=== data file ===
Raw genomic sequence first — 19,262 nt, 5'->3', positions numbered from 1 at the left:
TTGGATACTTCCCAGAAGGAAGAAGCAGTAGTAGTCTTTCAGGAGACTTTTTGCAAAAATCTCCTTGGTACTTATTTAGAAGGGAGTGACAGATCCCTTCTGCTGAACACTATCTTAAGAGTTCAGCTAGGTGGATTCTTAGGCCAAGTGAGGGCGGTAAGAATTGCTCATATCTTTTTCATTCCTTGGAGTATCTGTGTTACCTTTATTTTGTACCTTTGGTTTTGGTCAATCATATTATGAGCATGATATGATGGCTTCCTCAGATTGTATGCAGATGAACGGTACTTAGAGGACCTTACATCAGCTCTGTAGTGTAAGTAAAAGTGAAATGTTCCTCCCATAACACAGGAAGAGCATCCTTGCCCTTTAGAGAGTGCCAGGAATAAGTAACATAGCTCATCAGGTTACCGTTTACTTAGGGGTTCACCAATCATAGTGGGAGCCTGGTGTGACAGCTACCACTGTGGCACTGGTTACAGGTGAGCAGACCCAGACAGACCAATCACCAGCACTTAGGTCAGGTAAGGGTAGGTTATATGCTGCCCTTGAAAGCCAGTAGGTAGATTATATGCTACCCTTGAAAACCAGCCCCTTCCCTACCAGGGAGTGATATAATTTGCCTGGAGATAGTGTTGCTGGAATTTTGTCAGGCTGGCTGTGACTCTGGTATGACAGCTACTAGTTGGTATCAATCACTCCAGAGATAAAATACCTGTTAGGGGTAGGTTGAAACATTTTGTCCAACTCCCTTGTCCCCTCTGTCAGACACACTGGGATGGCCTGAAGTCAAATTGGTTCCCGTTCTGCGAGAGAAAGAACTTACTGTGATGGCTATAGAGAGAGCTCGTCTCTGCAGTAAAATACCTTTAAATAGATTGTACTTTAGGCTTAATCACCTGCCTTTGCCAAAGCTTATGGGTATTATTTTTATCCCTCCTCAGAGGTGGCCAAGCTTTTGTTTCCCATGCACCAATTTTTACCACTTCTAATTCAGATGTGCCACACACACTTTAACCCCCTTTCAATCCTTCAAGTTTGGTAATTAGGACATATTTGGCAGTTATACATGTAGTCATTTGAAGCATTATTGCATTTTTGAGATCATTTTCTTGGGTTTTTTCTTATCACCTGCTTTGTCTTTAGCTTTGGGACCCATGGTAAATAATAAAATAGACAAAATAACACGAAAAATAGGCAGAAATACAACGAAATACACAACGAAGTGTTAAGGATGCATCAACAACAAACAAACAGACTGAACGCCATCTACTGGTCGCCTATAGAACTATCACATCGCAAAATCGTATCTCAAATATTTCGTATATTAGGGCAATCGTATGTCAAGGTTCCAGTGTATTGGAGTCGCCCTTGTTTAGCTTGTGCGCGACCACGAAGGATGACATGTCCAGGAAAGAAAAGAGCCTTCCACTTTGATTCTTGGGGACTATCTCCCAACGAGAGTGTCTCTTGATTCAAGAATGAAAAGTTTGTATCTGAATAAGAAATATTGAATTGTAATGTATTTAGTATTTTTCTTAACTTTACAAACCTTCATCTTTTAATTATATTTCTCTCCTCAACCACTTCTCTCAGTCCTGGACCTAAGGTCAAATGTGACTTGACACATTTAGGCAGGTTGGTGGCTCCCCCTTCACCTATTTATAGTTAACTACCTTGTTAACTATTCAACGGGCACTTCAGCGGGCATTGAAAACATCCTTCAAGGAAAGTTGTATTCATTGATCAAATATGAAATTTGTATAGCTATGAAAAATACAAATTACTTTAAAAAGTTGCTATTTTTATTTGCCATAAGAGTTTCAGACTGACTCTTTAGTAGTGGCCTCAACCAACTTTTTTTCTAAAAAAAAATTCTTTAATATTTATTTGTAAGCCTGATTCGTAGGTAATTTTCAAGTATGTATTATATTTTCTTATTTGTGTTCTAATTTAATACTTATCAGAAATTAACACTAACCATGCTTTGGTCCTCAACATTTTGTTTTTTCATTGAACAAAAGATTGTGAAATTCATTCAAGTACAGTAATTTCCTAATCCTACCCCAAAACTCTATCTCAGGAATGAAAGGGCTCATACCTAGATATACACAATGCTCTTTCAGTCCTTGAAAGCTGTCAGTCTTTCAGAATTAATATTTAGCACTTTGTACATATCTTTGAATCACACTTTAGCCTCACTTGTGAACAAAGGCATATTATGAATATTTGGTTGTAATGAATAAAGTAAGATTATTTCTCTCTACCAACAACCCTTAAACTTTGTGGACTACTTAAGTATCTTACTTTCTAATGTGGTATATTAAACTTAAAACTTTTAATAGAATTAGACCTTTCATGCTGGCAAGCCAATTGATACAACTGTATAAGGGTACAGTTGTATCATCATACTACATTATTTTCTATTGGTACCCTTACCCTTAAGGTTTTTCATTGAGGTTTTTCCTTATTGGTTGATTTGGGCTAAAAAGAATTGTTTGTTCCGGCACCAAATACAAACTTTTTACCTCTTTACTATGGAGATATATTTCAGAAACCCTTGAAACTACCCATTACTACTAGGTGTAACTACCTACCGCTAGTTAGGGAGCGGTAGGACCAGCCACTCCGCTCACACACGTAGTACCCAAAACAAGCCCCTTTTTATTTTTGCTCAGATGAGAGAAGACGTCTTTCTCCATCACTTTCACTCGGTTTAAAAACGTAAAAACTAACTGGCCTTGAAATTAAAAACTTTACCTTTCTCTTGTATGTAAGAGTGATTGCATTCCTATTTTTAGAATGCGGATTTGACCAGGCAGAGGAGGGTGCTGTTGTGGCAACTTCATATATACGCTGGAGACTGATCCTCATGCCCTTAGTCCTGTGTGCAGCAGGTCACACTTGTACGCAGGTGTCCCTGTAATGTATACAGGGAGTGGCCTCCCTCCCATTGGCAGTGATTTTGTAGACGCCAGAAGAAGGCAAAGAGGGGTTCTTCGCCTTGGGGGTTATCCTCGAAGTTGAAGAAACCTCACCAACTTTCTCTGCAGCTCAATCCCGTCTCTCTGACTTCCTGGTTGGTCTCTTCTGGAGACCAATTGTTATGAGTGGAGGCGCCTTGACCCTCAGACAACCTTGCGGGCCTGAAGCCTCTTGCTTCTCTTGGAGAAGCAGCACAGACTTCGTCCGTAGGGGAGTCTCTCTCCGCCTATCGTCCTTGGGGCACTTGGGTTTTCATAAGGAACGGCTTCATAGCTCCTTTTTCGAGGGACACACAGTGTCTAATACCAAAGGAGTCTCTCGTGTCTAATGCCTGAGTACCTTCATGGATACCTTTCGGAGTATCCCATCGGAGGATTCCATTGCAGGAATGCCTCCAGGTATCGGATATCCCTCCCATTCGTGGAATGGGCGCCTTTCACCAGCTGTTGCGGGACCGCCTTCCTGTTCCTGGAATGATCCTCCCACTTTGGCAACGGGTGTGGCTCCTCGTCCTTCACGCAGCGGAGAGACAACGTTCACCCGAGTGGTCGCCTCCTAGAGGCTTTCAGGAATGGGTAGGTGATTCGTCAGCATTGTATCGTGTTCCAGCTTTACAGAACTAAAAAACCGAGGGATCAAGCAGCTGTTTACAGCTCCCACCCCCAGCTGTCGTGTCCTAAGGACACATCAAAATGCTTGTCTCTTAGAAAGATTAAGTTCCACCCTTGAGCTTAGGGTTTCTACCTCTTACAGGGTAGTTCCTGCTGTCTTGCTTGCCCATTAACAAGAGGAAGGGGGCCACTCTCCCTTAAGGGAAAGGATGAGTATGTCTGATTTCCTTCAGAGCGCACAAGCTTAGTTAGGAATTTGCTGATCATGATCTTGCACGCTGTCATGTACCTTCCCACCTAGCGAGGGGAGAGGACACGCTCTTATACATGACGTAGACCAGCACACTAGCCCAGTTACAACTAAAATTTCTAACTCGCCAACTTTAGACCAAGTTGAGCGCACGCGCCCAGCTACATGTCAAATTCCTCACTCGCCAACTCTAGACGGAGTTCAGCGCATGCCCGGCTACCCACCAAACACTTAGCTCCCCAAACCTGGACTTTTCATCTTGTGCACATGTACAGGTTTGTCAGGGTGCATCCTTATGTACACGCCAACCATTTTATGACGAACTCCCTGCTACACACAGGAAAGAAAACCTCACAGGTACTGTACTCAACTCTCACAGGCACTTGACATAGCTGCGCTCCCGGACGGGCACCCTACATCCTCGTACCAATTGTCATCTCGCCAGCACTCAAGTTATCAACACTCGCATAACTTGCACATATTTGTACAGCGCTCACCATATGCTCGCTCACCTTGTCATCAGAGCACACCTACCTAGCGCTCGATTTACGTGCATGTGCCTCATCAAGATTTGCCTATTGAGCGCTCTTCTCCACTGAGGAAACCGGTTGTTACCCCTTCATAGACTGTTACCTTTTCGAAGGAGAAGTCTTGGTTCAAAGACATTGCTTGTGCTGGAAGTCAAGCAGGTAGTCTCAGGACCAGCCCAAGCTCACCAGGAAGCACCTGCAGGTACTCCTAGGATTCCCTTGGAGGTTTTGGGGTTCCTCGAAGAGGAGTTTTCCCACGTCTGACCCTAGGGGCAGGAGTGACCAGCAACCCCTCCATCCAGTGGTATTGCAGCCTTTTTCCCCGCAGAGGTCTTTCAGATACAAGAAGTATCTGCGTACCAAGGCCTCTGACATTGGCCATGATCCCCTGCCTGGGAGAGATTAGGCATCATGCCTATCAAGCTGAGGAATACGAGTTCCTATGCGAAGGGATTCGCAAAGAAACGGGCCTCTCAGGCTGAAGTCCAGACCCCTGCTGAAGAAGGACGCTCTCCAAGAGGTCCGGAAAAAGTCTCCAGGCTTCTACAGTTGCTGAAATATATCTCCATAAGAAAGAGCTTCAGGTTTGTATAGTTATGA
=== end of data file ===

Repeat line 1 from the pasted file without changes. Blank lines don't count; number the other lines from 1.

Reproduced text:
Raw genomic sequence first — 19,262 nt, 5'->3', positions numbered from 1 at the left: